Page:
To investigate this issue, I interviewed Ursula Rakova following the Paris COP21 climate negotiations, which were held in December 2015. Ursula Rakova is the Executive Director of Tulele Peisa, a local NGO in Papua New Guinea coordinating the relocation of communities from the Carteret Islands to mainland Bougainville due to rising sea levels. Tulele Peisa’s model of climate migration is based on self-determination and promotes environmentally and culturally sustainable resettlement.[5] Ursula Rakova is a prominent environmental campaigner and advocate of human rights and works tirelessly to ensure the future of her atoll community in the face of climate change.[6] She has attended three Conference of the Parties (COPs), including COP13 in Bali 2007, COP16 in Cancun 2010, and most recently COP21 in Paris. In the following interview, Rakova reflects on her experiences in the climate negotiations and the ways that women and vulnerable communities are included in the climate regime.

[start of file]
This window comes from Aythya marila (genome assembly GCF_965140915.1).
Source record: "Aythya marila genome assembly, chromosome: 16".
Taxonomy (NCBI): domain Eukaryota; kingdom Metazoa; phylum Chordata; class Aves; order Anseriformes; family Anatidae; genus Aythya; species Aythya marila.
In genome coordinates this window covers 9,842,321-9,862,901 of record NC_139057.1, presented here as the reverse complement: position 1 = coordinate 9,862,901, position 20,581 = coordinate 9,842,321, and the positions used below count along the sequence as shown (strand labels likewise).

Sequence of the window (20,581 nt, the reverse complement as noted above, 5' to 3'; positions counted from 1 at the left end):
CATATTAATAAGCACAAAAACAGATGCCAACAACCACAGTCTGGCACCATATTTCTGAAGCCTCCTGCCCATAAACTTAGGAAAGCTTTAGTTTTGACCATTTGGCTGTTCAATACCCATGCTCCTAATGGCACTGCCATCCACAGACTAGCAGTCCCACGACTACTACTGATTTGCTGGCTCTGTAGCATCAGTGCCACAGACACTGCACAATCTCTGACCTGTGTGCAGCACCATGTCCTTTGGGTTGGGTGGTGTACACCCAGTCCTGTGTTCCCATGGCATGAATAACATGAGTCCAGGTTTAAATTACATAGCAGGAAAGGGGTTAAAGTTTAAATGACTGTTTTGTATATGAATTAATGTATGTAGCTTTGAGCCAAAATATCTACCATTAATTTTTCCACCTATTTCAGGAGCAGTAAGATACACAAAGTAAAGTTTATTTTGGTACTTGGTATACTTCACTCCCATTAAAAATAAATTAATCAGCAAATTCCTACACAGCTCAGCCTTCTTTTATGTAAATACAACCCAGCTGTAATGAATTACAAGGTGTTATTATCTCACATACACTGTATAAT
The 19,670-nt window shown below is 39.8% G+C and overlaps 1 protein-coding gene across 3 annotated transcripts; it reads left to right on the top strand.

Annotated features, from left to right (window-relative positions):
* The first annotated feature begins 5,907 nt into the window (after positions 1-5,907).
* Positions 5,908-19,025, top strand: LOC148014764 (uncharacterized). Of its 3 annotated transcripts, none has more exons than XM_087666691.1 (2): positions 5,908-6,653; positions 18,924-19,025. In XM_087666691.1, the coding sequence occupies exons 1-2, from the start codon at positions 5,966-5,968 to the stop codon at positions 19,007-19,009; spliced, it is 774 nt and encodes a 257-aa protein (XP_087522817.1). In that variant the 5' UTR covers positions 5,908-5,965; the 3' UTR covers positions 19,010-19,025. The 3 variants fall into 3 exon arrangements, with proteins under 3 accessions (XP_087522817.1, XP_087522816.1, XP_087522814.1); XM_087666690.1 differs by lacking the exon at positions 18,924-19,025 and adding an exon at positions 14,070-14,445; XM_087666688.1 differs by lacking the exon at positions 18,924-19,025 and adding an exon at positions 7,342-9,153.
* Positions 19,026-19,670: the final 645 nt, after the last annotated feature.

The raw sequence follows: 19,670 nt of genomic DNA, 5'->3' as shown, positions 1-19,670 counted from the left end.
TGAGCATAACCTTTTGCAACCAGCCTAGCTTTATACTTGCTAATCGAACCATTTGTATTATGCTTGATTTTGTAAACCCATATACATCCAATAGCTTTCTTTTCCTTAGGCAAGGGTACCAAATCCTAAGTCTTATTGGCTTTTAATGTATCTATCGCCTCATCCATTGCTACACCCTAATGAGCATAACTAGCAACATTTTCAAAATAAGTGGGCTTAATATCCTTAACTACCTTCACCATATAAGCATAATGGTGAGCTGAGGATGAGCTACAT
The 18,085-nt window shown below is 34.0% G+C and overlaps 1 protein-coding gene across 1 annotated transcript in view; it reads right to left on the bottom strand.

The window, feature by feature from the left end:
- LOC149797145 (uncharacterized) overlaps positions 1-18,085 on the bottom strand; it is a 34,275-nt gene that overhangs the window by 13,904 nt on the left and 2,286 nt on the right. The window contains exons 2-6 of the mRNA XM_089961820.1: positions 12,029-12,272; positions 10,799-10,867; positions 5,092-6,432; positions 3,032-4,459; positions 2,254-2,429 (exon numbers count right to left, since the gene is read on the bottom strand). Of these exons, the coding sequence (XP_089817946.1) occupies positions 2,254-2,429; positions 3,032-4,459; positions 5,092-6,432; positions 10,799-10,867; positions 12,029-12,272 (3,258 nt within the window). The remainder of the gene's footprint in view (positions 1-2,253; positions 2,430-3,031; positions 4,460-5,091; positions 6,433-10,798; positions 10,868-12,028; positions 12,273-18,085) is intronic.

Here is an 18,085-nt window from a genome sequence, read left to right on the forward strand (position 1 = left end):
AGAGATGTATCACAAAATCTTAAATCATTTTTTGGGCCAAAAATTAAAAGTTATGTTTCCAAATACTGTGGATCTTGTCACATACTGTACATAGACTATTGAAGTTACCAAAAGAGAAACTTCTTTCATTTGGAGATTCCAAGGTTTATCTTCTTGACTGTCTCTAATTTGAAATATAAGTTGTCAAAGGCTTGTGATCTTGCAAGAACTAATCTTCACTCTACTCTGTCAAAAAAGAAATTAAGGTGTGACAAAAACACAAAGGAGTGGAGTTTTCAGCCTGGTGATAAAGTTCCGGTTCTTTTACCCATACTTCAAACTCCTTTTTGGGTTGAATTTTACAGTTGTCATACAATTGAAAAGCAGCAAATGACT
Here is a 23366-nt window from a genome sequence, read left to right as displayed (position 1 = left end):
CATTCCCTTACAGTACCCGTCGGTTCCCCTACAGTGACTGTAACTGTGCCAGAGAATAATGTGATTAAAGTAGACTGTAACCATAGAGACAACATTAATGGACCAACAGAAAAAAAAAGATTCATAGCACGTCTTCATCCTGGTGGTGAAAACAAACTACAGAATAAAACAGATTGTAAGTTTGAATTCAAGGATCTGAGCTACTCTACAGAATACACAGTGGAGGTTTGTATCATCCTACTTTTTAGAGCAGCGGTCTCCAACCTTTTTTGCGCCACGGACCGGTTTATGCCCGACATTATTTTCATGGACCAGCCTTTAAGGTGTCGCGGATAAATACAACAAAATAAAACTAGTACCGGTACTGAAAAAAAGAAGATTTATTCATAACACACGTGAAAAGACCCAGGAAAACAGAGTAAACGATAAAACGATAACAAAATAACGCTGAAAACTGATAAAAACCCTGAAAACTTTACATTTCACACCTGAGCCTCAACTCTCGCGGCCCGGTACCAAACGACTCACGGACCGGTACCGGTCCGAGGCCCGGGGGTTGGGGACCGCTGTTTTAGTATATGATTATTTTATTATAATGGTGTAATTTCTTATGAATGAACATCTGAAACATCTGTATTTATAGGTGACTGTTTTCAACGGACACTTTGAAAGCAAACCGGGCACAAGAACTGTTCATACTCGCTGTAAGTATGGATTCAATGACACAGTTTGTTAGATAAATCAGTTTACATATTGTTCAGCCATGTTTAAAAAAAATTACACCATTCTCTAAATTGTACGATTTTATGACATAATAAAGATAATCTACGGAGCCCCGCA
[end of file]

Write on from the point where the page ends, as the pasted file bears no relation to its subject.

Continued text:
SP: Ursula, you attended the Paris COP in December 2015 with the Climate Wise Women program; could you explain the background of that organisation?

UR: Climate Wise Women was formed in 2012 by a group of women from Uganda, the Cook Islands, Papua New Guinea, the Maldives and the United States. The main purpose of the organisation is to advocate for the issues experienced at the local level to the international community. The first gathering of Climate Wise Women was supported by Greenpeace US, Oxfam US and the Mary Robinson Foundation. We still receive technical support from the Mary Robinson Foundation and our coordinator tries to find funds and small grants to support gatherings and tours.